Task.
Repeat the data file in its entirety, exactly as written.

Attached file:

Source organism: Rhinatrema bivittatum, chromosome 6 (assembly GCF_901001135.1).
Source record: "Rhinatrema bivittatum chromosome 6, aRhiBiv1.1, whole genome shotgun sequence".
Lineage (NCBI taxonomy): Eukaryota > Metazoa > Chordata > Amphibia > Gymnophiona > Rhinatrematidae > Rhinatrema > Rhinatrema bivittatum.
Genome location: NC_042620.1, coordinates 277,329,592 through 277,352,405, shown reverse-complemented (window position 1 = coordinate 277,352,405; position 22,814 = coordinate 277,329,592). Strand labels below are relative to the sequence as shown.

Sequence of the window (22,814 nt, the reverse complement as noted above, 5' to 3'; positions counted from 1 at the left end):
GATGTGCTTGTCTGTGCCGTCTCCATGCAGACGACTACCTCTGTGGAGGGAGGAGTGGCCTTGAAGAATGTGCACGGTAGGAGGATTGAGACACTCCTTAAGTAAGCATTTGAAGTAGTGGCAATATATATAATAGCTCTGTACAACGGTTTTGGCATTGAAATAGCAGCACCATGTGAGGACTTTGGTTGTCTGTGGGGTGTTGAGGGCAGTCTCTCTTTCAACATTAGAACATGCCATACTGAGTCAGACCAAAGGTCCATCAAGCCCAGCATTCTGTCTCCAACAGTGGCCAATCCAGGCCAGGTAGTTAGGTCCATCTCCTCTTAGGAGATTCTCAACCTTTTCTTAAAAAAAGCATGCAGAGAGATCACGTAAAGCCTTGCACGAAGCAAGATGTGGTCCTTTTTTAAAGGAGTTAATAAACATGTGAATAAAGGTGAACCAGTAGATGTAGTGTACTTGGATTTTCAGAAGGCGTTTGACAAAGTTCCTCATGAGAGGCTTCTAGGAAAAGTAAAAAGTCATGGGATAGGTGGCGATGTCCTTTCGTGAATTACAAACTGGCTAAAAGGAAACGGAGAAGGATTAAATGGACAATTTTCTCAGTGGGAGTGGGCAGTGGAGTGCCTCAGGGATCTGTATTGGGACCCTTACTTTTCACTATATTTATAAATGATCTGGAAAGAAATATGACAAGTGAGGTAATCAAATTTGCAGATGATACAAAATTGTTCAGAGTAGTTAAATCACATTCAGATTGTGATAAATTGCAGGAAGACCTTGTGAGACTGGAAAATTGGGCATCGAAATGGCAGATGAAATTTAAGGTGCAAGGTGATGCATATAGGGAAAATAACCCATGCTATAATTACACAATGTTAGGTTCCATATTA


Source organism: Rhinatrema bivittatum, chromosome 6 (assembly GCF_901001135.1).
Source record: "Rhinatrema bivittatum chromosome 6, aRhiBiv1.1, whole genome shotgun sequence".
Lineage (NCBI taxonomy): Eukaryota > Metazoa > Chordata > Amphibia > Gymnophiona > Rhinatrematidae > Rhinatrema > Rhinatrema bivittatum.
Genome location: NC_042620.1, coordinates 277,329,592 through 277,352,405, shown reverse-complemented (window position 1 = coordinate 277,352,405; position 22,814 = coordinate 277,329,592). Strand labels below are relative to the sequence as shown.

Sequence of the window (22,814 nt, the reverse complement as noted above, 5' to 3'; positions counted from 1 at the left end):
GATGTGCTTGTCTGTGCCGTCTCCATGCAGACGACTACCTCTGTGGAGGGAGGAGTGGCCTTGAAGAATGTGCACGGTAGGAGGATTGAGACACTCCTTAAGTAAGCATTTGAAGTAGTGGCAATATATATAATAGCTCTGTACAACGGTTTTGGCATTGAAATAGCAGCACCATGTGAGGACTTTGGTTGTCTGTGGGGTGTTGAGGGCAGTCTCTCTTTCAACATTAGAACATGCCATACTGAGTCAGACCAAAGGTCCATCAAGCCCAGCATTCTGTCTCCAACAGTGGCCAATCCAGGCCAGGTAGTTAGGTCCATCTCCTCTTAGGAGATTCTCAACCTTTTCTTAAAAAAAGCATGCAGAGAGATCACGTAAAGCCTTGCACGAAGCAAGATGTGGTCCTTTTTTAAAGGAGTTAATAAACATGTGAATAAAGGTGAACCAGTAGATGTAGTGTACTTGGATTTTCAGAAGGCGTTTGACAAAGTTCCTCATGAGAGGCTTCTAGGAAAAGTAAAAAGTCATGGGATAGGTGGCGATGTCCTTTCGTGAATTACAAACTGGCTAAAAGGAAACGGAGAAGGATTAAATGGACAATTTTCTCAGTGGGAGTGGGCAGTGGAGTGCCTCAGGGATCTGTATTGGGACCCTTACTTTTCACTATATTTATAAATGATCTGGAAAGAAATATGACAAGTGAGGTAATCAAATTTGCAGATGATACAAAATTGTTCAGAGTAGTTAAATCACATTCAGATTGTGATAAATTGCAGGAAGACCTTGTGAGACTGGAAAATTGGGCATCGAAATGGCAGATGAAATTTAAGGTGCAAGGTGATGCATATAGGGAAAATAACCCATGCTATAATTACACAATGTTAGGTTCCATATTA